Here’s today’s Daily GIF!
Therapeutic Jenga: These questions spark a lot of conversation, help build rapport, encourage self-expression and let me gather some great information in an engaging way. Play like regular jenga but have the client read/answer a question that corresponds with the block they remove.
- Jenga With Cards: Color-code the blocks by painting the pieces or putting different colored stickers on the ends of each block. I used a template I created in “Pages” to make my cards/questions, and then printed them on 3 colors of card stock. I have also cut cards our of construction paper and then glued on questions. I have Teen Ungame cards that I sometimes use for a blue category. You could also play this game by simply listing what the client should do for each color (ex. for every red describe something that makes you angry). Click here for a list of questions.
- Jenga Without Cards: Instead of using cards you could also just write your question, feeling, coping skill, etc. on the block itself, but this gives you less freedom to alter for specific clients. The most versatile way to do it is to come up with 4 themes (ex. coping, social skills, feelings, get to know you) that each correspond with a different color. Use each color to write the questions on all sides of the blocks or print questions on 4 colors of labels. Every block will have a question on each of its 4 sides. You can have the client read one color for the whole game or role a colored dice to determine which one they read.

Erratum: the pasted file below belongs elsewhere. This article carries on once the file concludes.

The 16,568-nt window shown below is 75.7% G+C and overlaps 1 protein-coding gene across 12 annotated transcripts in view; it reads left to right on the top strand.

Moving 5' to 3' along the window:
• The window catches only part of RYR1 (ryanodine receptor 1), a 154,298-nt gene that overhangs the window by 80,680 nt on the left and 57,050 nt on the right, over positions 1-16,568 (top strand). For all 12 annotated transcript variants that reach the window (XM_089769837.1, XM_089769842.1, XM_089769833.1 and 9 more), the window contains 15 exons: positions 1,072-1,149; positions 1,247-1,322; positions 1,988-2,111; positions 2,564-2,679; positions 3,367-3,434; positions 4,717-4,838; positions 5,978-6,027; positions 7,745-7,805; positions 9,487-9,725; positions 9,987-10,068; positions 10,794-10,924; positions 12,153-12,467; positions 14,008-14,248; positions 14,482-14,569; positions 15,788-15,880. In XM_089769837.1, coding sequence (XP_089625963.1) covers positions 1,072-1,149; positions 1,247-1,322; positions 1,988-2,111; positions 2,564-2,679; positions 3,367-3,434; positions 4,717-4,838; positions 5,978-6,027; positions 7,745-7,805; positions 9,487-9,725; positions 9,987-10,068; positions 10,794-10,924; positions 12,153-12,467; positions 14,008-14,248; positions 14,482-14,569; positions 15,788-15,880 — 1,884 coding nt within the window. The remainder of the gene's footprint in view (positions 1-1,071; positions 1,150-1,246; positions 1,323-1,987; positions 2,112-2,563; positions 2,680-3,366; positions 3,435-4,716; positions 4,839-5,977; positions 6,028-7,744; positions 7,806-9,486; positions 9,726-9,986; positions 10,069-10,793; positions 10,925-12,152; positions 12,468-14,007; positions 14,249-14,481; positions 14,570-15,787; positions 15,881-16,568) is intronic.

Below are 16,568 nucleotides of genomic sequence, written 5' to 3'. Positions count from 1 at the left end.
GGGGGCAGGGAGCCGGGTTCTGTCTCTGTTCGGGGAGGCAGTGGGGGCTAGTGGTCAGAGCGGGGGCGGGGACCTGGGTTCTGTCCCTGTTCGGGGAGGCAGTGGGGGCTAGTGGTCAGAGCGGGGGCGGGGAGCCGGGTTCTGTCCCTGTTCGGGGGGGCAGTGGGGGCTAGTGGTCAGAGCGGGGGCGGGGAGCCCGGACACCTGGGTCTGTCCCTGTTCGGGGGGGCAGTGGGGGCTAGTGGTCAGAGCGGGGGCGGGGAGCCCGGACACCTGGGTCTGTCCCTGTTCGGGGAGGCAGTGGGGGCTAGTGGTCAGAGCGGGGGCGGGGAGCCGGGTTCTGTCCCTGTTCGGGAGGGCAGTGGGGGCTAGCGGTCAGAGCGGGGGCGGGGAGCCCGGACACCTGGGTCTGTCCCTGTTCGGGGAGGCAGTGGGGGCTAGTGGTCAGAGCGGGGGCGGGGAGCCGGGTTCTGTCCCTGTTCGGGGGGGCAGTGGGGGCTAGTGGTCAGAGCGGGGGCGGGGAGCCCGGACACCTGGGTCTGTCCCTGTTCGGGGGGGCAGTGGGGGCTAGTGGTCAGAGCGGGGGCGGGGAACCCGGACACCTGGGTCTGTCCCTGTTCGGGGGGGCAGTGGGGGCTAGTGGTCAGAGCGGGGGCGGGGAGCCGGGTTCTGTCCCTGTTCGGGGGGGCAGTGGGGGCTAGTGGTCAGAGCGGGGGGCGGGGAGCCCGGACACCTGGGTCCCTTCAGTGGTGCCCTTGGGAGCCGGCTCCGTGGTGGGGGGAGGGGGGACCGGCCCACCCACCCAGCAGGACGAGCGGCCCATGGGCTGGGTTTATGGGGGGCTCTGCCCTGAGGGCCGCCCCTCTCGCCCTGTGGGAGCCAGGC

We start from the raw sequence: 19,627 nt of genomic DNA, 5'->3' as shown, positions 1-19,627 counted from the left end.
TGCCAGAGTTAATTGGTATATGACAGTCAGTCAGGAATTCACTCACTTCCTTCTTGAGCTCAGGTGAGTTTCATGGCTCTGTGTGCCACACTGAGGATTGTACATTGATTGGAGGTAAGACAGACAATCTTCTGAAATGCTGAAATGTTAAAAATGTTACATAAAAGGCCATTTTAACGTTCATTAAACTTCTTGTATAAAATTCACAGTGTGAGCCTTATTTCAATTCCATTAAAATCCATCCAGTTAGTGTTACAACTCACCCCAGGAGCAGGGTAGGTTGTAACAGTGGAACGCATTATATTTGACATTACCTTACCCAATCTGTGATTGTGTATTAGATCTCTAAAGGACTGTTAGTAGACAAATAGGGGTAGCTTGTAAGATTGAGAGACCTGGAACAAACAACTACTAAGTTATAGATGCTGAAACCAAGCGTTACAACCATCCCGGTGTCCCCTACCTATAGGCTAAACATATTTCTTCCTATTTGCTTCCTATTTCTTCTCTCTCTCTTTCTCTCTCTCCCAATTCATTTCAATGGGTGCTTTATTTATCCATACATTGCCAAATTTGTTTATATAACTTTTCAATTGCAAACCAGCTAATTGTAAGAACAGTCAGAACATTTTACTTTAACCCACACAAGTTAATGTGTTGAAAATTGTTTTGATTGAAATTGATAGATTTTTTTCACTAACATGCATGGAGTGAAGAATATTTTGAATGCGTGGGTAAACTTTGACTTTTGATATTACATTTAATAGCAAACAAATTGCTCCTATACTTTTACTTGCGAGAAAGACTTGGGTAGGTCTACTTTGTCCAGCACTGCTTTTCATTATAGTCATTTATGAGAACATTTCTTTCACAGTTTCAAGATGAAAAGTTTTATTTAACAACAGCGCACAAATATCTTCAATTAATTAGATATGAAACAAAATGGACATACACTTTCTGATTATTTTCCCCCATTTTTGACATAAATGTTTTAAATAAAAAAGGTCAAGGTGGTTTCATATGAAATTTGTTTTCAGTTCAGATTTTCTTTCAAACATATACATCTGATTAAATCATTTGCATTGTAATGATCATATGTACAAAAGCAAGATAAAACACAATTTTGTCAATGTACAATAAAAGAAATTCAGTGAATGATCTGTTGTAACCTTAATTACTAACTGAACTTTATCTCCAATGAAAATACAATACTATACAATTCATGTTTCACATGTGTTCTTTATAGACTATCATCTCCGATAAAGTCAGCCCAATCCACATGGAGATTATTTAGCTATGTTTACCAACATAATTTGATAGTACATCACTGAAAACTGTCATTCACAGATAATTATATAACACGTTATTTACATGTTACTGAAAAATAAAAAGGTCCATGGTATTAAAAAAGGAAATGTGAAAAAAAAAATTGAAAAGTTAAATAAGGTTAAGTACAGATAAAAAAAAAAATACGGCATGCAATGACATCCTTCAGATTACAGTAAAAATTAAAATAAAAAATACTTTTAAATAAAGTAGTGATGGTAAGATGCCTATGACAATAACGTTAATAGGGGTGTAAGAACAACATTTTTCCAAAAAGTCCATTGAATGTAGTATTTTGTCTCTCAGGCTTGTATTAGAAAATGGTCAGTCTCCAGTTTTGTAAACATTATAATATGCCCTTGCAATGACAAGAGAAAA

- Tips: Keep things light in the rapport building stage and know your client before introducing more personal questions. At the start of the game I let clients know that they can skip questions they don’t feel comfortable answering. Ask follow-up questions to explore your client’s responses. Sometimes a question will snowball into a whole session worth of material and my clients completely forget about the game.
Creative Nao !
To gaze at a river made of time and water
and remember that Time is another river.
To know we stray like a river
and our faces vanish like water.
To feel that waking is another dream
that dreams of not dreaming and that the death
we fear in our bones is the death
that every night we call a dream.
To see in every day and year a symbol
of all the days of man and his years,
and convert the outrage of the years
into a music, a sound, and a symbol.
To see in death a dream, in the sunset
a golden sadness, such is poetry,
humble and immortal, poetry,
returning, like dawn and the sunset.